You know the saying – Location, Location, Location – much sought after Diamond Lakes Townhomes are centrally located in Destin just off Commons Drive close to restaurants, golf courses, shopping and entertainment and just one mile away from beautiful Henderson Beach State Park. 228 Diamond Cove is an upscale brick 3-bedroom, 2-bath townhome with a private 2-car garage and screened-in porch. The interior offers a contemporary look with an open floor plan, 10 ft. ceilings in the living area, gas fireplace in the great room with built-in book shelves, a spacious kitchen with breakfast bar. Large master has en suite with double vanities, separate large shower, jetted tub and walk-in closet. Enjoy evenings on your large screened porch or swimming in the community pool. Large 2 car garage. HOA maintains exterior landscaping.
For more information call Richard Eimers at 850.259.1798 or fill out the contact info below.
If you are debating listing your house for sale this year, here is the #1 reason not to wait!
Buyer Demand Continues to Outpace the Supply of Homes for Sale
The National Association of REALTORS’ (NAR) Chief Economist Lawrence Yun recently commented on the inventory:
“Last month’s dip in closings was somewhat expected given that there was such a strong sales increase in March at 4.2 percent, and new and existing inventory is not keeping up with the fast pace homes are coming off the market.
Demand is easily outstripping supply in most of the country and it’s stymieing many prospective buyers from finding a home to purchase”.
The latest Existing Home Sales Report shows that there is currently a 4.2-month supply of homes for sale. This remains lower than the 6-month supply necessary for a normal market, and 4.6% lower than a year ago.
The chart below details the year-over-year inventory shortages experienced over the last 12 months:
Anything less than a six-month supply is considered a “seller’s market.”
Meet with a local real estate professional who can show you the supply conditions in your neighborhood and assist you in gaining access to the buyers who are ready, willing and able to buy now!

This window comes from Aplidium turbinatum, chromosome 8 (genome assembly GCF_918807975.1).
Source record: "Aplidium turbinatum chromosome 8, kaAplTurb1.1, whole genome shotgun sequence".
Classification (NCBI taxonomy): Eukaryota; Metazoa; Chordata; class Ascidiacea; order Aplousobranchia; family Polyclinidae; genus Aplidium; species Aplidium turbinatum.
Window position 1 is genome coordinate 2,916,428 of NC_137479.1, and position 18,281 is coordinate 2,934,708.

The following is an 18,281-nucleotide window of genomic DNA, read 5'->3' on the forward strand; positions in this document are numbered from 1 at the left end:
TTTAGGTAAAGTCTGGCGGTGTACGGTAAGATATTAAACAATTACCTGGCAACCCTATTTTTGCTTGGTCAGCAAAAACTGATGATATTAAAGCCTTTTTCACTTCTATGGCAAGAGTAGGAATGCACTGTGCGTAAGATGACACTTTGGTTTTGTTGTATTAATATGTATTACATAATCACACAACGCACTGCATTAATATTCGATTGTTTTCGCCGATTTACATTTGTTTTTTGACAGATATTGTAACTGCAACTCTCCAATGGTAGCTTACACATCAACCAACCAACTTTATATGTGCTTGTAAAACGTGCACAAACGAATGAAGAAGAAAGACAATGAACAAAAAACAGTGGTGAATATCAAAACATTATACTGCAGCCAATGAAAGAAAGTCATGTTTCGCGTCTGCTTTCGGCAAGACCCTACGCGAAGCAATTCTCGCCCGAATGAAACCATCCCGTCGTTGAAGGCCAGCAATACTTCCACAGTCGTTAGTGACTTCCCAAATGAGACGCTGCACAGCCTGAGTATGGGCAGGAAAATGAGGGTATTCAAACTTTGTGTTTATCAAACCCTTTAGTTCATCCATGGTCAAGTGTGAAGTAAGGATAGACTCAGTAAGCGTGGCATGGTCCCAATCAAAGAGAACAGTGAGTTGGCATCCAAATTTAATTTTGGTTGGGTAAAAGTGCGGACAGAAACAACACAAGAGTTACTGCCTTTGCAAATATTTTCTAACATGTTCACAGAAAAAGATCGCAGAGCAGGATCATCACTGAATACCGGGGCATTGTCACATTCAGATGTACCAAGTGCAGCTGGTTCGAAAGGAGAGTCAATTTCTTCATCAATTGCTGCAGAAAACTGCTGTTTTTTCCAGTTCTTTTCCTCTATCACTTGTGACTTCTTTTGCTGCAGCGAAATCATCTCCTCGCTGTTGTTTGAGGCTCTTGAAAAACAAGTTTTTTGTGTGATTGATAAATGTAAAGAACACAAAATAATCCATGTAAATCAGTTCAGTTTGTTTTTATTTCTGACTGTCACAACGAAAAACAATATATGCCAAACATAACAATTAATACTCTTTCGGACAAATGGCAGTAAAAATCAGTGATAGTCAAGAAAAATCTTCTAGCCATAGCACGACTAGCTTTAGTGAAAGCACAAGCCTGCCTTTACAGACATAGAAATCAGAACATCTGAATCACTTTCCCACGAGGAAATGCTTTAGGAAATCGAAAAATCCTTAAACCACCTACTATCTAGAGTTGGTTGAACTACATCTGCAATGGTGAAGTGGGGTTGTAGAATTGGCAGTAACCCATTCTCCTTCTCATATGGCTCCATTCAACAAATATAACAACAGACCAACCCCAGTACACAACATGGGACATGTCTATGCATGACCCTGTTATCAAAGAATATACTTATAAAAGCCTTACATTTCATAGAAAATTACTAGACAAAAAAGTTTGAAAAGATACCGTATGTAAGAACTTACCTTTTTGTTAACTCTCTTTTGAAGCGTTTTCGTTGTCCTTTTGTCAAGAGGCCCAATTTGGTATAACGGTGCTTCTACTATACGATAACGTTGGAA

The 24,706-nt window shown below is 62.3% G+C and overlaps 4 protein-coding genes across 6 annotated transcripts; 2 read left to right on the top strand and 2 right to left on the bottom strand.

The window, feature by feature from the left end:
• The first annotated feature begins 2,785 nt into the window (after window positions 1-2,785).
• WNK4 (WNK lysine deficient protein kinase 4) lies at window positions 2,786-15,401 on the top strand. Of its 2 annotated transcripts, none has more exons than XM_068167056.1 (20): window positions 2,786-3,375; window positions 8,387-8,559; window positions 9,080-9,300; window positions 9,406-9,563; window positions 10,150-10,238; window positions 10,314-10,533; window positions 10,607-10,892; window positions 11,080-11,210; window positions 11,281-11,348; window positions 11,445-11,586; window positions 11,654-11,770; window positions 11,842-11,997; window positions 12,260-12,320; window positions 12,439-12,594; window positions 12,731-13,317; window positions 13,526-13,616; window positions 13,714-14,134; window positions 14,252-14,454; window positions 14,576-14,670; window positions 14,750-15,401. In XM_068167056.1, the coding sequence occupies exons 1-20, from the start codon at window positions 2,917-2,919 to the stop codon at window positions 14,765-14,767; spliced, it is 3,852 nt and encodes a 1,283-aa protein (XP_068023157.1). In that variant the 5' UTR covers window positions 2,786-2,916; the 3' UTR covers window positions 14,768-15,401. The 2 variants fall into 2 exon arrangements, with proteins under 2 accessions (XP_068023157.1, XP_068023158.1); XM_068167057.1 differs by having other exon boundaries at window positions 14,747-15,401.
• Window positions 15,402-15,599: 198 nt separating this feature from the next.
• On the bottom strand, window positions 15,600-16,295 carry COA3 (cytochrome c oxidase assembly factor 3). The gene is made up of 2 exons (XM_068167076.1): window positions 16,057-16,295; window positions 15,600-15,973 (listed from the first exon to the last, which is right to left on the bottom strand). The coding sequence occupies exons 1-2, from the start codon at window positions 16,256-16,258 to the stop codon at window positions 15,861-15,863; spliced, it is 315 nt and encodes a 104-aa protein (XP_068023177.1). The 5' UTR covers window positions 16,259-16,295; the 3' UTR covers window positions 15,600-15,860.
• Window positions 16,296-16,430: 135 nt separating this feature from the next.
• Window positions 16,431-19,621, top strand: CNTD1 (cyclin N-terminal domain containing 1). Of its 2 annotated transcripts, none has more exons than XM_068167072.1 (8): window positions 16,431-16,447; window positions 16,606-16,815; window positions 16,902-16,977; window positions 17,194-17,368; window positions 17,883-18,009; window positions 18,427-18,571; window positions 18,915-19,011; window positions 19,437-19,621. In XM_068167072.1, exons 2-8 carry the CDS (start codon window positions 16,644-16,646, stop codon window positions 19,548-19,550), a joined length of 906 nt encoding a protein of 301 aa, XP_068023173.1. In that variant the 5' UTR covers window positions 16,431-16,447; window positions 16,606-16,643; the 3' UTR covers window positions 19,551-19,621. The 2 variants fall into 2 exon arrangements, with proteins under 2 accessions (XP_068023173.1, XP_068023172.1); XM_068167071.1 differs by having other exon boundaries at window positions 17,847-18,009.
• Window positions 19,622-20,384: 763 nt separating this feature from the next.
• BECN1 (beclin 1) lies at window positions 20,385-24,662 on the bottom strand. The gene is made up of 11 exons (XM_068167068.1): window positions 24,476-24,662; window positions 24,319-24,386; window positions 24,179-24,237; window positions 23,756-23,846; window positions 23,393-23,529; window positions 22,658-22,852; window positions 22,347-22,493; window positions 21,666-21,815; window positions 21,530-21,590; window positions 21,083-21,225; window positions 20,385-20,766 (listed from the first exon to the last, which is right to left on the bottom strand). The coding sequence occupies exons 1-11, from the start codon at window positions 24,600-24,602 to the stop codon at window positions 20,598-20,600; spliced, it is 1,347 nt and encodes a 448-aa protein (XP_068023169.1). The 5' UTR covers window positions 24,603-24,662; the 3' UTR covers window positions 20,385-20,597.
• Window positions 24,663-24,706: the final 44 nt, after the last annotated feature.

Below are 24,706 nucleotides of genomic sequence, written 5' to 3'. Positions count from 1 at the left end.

As we head into summer, it is a great time to review how the 2017 real estate market is doing so far. Here is what the experts are saying:
“Positive demographic factors should continue to reshape the housing market, as rising employment and incomes appear to be positively influencing millennial homeownership rates.”
“Even as more homes come on the market for this traditionally popular sales season, they’re flying off fast, with bidding wars par for the course. Home prices have now surpassed their last peak, and at the entry level, where demand is highest, sellers are firmly in the driver’s seat.”
“I am guessing we will see it get even better… If you are considering moving, it could be a really good time to sell.”
“The early returns so far this spring buying season look very promising as a rising number of households dipped their toes into the market and were successfully able to close on a home last month. Although finding available properties to buy continues to be a strenuous task for many buyers, there was enough of a monthly increase in listings…for sales to muster a strong gain. Sales will go up as long as inventory does.”
“Despite higher mortgage rates, the potential for home sales increased on an annual basis driven by steady income and job growth, along with a surge in building permits. While it may be a little late for this spring, the increase in building permits is a welcome sign that some relief may be in sight for the inventory shortages that are holding back many markets from realizing their full potential this spring.”